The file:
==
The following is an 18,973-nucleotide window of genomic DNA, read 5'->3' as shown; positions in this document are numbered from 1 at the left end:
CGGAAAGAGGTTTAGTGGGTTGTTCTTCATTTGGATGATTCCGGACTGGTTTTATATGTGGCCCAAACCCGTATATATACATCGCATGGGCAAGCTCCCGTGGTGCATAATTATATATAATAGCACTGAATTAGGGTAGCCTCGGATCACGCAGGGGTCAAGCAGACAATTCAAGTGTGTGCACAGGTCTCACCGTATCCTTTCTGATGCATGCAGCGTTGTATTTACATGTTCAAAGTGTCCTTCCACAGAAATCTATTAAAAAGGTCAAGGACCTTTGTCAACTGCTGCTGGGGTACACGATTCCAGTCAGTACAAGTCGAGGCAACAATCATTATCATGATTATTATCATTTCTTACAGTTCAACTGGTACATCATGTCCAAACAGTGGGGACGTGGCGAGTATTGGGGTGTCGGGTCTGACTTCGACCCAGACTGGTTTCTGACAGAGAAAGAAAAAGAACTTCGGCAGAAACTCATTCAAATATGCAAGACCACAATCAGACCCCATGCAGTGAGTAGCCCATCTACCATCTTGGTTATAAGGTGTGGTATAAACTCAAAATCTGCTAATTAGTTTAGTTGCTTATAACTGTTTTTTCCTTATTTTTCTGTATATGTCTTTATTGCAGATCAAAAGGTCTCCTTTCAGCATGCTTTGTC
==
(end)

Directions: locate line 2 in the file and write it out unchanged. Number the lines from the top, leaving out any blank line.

CGGAAAGAGGTTTAGTGGGTTGTTCTTCATTTGGATGATTCCGGACTGGTTTTATATGTGGCCCAAACCCGTATATATACATCGCATGGGCAAGCTCCCGTGGTGCATAATTATATATAATAGCACTGAATTAGGGTAGCCTCGGATCACGCAGGGGTCAAGCAGACAATTCAAGTGTGTGCACAGGTCTCACCGTATCCTTTCTGATGCATGCAGCGTTGTATTTACATGTTCAAAGTGTCCTTCCACAGAAATCTATTAAAAAGGTCAAGGACCTTTGTCAACTGCTGCTGGGGTACACGATTCCAGTCAGTACAAGTCGAGGCAACAATCATTATCATGATTATTATCATTTCTTACAGTTCAACTGGTACATCATGTCCAAACAGTGGGGACGTGGCGAGTATTGGGGTGTCGGGTCTGACTTCGACCCAGACTGGTTTCTGACAGAGAAAGAAAAAGAACTTCGGCAGAAACTCATTCAAATATGCAAGACCACAATCAGACCCCATGCAGTGAGTAGCCCATCTACCATCTTGGTTATAAGGTGTGGTATAAACTCAAAATCTGCTAATTAGTTTAGTTGCTTATAACTGTTTTTTCCTTATTTTTCTGTATATGTCTTTATTGCAGATCAAAAGGTCTCCTTTCAGCATGCTTTGTC